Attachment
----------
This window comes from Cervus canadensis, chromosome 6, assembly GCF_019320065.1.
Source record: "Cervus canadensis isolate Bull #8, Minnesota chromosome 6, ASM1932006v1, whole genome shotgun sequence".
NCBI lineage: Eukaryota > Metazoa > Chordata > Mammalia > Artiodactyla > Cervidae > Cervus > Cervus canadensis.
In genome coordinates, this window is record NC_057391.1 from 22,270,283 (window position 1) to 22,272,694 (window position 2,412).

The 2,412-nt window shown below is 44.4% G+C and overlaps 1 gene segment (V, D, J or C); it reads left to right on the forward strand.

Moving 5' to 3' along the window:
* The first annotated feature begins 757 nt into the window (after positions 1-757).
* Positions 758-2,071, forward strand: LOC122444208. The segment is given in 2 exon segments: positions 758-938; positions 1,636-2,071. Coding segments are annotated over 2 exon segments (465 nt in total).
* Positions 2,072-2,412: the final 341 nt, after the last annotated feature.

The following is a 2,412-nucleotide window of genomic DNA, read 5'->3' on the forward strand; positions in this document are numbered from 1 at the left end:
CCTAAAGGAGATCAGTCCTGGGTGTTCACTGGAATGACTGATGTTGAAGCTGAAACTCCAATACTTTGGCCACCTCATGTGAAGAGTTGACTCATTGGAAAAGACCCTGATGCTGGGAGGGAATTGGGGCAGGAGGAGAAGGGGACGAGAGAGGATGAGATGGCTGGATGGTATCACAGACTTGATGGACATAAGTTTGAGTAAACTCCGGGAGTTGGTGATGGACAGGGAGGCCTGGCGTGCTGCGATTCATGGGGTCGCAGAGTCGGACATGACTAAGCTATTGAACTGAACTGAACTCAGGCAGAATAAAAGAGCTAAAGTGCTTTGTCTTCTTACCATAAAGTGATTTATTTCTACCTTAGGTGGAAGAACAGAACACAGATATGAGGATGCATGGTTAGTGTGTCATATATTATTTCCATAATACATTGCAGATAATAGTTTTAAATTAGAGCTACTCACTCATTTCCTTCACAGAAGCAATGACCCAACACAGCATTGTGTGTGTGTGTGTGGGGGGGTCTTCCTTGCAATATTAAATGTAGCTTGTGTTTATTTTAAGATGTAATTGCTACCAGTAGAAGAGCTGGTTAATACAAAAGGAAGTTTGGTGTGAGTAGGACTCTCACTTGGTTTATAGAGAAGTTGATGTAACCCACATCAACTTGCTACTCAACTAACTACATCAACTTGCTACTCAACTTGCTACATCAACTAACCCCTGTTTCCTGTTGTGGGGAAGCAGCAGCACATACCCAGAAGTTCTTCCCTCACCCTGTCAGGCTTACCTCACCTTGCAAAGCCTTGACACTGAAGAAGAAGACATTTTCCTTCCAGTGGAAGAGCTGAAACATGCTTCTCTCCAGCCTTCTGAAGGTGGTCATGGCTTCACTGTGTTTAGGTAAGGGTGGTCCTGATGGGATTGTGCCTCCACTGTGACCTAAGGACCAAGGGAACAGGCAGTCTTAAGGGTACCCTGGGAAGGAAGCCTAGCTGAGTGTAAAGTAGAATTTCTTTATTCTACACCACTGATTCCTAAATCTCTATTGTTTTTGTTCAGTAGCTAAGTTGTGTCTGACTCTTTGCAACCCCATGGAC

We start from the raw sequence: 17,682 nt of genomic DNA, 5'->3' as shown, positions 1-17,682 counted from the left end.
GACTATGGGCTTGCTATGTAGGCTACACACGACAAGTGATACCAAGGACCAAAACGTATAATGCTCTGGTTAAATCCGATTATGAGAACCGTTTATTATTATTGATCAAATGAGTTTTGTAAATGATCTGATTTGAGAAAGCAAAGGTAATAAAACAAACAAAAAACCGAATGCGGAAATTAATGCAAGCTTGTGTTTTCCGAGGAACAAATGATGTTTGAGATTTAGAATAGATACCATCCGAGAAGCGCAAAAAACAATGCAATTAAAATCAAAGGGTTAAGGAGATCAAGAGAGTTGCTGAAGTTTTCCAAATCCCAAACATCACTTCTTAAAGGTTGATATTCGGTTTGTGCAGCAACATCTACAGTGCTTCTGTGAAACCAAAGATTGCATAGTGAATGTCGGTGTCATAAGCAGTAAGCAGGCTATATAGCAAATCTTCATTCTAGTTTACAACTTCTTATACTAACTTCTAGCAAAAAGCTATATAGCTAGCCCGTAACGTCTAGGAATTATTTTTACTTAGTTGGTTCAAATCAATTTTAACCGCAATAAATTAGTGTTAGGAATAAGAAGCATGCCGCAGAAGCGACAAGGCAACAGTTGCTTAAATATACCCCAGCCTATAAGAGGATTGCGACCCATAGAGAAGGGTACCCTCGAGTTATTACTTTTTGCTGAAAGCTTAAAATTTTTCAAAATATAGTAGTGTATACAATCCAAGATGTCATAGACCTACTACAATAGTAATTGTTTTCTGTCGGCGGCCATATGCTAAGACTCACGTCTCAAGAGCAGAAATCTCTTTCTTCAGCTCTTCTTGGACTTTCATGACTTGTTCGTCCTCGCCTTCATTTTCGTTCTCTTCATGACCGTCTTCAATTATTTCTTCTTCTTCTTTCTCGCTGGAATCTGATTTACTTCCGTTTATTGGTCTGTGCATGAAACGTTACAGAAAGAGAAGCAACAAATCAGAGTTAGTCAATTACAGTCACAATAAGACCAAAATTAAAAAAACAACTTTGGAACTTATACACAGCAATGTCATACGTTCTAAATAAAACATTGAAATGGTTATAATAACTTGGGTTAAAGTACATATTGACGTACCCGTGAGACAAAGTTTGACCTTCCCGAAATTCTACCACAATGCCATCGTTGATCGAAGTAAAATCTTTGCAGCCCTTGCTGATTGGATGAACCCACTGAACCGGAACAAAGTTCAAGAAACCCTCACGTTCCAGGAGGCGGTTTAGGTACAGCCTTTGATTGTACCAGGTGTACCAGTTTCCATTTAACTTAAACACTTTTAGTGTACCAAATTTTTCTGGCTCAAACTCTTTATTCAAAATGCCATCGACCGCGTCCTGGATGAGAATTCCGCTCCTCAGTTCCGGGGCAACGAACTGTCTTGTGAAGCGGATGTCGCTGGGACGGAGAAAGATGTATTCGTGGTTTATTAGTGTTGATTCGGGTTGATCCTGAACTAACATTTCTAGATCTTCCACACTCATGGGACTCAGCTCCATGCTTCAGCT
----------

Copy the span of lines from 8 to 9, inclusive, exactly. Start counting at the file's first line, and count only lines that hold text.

* Positions 758-2,071, forward strand: LOC122444208. The segment is given in 2 exon segments: positions 758-938; positions 1,636-2,071. Coding segments are annotated over 2 exon segments (465 nt in total).
* Positions 2,072-2,412: the final 341 nt, after the last annotated feature.